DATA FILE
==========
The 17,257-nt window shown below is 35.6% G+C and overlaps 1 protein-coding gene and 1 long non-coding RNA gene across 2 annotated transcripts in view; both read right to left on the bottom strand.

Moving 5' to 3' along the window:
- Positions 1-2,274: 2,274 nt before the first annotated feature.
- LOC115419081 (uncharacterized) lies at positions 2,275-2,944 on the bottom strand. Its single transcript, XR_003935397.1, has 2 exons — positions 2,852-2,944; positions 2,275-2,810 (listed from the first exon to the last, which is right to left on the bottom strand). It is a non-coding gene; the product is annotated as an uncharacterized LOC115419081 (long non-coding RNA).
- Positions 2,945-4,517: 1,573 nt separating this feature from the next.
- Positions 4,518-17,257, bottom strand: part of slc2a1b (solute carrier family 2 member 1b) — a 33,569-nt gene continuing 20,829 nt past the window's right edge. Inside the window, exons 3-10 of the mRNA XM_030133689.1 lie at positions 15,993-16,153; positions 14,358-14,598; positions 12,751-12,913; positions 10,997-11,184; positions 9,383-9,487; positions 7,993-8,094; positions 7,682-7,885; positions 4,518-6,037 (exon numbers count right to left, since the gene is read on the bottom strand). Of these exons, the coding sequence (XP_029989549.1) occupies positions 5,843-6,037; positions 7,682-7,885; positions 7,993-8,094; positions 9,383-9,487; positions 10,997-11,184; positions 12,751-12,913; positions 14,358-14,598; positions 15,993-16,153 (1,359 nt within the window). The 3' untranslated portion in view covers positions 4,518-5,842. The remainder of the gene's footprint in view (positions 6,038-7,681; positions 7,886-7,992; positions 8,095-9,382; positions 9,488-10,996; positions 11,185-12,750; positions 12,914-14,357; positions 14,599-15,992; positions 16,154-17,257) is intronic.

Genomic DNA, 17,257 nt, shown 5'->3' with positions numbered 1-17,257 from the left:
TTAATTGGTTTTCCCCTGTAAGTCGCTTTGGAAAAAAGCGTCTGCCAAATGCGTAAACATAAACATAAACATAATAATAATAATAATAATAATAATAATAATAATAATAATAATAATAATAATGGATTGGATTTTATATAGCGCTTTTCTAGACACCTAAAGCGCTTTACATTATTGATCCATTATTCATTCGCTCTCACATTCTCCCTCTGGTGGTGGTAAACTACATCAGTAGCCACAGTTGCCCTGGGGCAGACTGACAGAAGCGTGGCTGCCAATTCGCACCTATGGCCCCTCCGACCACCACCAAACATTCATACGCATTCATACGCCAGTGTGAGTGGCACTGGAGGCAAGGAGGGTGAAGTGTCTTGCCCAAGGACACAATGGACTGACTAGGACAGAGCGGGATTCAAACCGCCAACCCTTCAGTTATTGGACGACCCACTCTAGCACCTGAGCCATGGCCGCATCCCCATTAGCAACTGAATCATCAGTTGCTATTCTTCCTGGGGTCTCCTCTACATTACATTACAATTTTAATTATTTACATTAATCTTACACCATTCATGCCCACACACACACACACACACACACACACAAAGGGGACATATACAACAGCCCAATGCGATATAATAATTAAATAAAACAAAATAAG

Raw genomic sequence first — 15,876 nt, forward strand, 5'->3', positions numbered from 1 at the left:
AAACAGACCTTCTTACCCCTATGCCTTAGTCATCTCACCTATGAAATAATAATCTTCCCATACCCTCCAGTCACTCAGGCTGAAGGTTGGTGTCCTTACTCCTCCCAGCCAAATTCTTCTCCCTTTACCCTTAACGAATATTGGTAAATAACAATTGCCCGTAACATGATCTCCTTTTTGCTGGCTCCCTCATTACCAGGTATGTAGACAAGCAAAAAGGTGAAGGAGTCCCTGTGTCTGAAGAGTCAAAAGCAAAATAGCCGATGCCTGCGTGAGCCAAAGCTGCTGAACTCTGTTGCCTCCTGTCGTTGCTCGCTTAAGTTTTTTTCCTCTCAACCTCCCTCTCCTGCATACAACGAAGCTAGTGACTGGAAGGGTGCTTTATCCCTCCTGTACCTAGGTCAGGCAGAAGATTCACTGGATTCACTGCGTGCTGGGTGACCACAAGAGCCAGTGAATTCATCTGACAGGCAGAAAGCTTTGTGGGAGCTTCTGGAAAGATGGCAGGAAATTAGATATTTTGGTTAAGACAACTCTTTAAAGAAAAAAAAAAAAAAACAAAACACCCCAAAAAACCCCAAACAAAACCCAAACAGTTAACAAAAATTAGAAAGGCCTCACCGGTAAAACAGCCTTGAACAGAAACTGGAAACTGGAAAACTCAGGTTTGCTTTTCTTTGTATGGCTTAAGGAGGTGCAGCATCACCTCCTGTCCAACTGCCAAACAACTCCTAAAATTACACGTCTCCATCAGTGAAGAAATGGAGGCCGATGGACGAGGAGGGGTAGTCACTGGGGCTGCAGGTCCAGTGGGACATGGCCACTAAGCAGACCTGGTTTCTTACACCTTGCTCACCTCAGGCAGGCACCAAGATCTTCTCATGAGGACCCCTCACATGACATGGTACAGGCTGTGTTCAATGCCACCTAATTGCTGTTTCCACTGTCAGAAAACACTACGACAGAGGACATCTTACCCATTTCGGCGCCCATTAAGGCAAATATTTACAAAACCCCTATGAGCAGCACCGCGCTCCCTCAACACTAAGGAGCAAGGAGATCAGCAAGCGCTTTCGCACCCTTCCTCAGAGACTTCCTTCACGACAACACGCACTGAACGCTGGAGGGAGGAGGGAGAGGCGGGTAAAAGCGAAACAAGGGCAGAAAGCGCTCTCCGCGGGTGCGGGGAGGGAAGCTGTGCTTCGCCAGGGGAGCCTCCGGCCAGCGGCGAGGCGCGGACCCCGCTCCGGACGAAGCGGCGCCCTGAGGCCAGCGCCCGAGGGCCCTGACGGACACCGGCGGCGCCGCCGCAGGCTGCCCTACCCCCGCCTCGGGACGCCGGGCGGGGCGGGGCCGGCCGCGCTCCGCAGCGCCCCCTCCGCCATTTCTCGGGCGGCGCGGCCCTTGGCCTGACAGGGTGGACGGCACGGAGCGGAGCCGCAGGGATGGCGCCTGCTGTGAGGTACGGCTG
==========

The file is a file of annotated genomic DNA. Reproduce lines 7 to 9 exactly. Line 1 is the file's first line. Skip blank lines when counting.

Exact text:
Genomic DNA, 17,257 nt, shown 5'->3' with positions numbered 1-17,257 from the left:
TTAATTGGTTTTCCCCTGTAAGTCGCTTTGGAAAAAAGCGTCTGCCAAATGCGTAAACATAAACATAAACATAATAATAATAATAATAATAATAATAATAATAATAATAATAATAATAATAATGGATTGGATTTTATATAGCGCTTTTCTAGACACCTAAAGCGCTTTACATTATTGATCCATTATTCATTCGCTCTCACATTCTCCCTCTGGTGGTGGTAAACTACATCAGTAGCCACAGTTGCCCTGGGGCAGACTGACAGAAGCGTGGCTGCCAATTCGCACCTATGGCCCCTCCGACCACCACCAAACATTCATACGCATTCATACGCCAGTGTGAGTGGCACTGGAGGCAAGGAGGGTGAAGTGTCTTGCCCAAGGACACAATGGACTGACTAGGACAGAGCGGGATTCAAACCGCCAACCCTTCAGTTATTGGACGACCCACTCTAGCACCTGAGCCATGGCCGCATCCCCATTAGCAACTGAATCATCAGTTGCTATTCTTCCTGGGGTCTCCTCTACATTACATTACAATTTTAATTATTTACATTAATCTTACACCATTCATGCCCACACACACACACACACACACACACACAAAGGGGACATATACAACAGCCCAATGCGATATAATAATTAAATAAAACAAAATAAG

Raw genomic sequence first — 15,876 nt, forward strand, 5'->3', positions numbered from 1 at the left: